According to a new survey that may or may not surprise you, only about 66 percent of 18-24-year-olds are absolutely certain that the earth is round.
Although the findings don’t necessarily mean there’s a large crop of Millennial flat-earthers out there, they do show that a growing number of young adults are willing to entertain fraudulent ideas that contradict known facts.
According to the study conducted by YouGov, only about 4 percent of people in the 18-24 group actually believe the earth is flat. Additionally, 9 percent said they grew up believing the world is round but are now having second thoughts; 5 percent said they always believed the world was flat but are now coming to believe that it’s round, and 16 percent are undecided.
As the blog LiveScience points out, flat-earth believers have been around for over two centuries, but thanks to quacks who have big platforms on social media, the medieval-ish take on astronomy is making a comeback. The movement’s proponents are almost infantile in their reasoning, but that’s not stopping it from taking over the minds of the impressionable.
Of the 8,215 adults who took part in the survey, it was the Millennials who exhibited the most tendencies towards round-earth skepticism or ambivalence on the matter as a whole.
Had a long chat this week with a business owner who volunteered his own flat-earth beliefs, including claiming no one is allowed to travel to the Arctic because it's actually a big ice wall surrounding us. When I told him I was just there, he pivoted to fake moon landing. https://t.co/Mx92VbPqYM
— Jim Sciutto (@jimsciutto) April 12, 2018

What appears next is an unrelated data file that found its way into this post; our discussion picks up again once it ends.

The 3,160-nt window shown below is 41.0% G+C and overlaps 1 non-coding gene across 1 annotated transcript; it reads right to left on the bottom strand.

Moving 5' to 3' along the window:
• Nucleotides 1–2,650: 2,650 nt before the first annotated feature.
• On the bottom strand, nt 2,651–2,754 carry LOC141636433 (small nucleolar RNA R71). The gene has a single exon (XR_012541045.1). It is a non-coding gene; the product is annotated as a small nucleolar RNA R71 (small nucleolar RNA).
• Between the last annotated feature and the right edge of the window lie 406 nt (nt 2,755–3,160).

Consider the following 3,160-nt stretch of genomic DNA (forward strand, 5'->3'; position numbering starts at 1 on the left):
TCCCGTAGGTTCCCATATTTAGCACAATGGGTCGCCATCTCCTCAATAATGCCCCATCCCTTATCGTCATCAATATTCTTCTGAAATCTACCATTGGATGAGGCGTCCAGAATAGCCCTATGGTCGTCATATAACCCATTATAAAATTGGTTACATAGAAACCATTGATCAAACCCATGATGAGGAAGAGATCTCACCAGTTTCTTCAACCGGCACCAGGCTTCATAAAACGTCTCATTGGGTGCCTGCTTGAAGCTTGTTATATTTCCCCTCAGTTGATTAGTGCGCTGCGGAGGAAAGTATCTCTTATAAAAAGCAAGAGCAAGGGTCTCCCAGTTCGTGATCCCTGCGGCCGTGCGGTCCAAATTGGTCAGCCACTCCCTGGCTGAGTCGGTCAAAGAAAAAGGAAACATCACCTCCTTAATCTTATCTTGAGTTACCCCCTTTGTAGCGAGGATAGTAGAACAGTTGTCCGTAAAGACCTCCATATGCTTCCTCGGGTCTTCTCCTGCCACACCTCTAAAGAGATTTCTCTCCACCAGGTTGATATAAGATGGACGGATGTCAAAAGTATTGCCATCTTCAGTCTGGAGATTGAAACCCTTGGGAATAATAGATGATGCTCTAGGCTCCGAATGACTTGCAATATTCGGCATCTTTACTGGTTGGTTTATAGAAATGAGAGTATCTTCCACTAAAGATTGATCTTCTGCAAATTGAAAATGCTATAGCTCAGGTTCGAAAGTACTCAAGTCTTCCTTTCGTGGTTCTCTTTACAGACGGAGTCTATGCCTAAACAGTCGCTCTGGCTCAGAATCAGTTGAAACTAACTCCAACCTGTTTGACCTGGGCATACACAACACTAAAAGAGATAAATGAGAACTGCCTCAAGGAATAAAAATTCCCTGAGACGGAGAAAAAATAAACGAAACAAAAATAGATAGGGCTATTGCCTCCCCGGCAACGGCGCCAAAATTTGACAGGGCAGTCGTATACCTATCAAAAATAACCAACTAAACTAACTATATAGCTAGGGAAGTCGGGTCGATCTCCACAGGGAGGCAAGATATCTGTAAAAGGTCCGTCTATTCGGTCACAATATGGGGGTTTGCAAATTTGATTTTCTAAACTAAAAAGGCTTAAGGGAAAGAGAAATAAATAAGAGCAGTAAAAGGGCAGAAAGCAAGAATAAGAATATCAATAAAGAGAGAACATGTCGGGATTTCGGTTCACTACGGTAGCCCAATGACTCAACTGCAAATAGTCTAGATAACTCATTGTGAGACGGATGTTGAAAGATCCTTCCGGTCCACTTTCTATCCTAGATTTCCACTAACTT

As far as political persuasions and education levels were concerned, there wasn’t much difference in who dabbled in round earth skepticism, but one common predictive factor was religion.
According to the results, 52 percent of those who said the world was flat also called themselves “very religious,” a descriptor that only 20 percent of Americans as a whole use for themselves. Another 23 percent of flat-Earth believers called themselves “somewhat religious,” while 25 percent said they were either not very religious or not religious at all.
Another sign of growing flat eartherism comes in the form of internet search trends. According to Google Trends, more people have been searching for topics related to flat earth, especially in 2016 and 2017.
While people who believe these atrociously fraudulent things are easily mocked, their growing influence is no joke. Speaking to The Verge, political science professor Joseph Uscinski says people who aren’t flat earth believers can sometimes find the specter of the conspiracy entertaining. Reading about a conspiracy theory is “not unlike [watching] an M. Night Shyamalan movie in the theater,” he says.
“Did secret agents plant explosives in the Twin Towers to fake a terror attack? Did the Mafia undertake a hit against President Kennedy? Do interdimensional lizards secretly interbreed with humans while running the planet? Even if one is not convinced, there is plenty of entertainment there.”
And that’s where the slippery slope that leads off the edge of flat eartherism sometimes begins.
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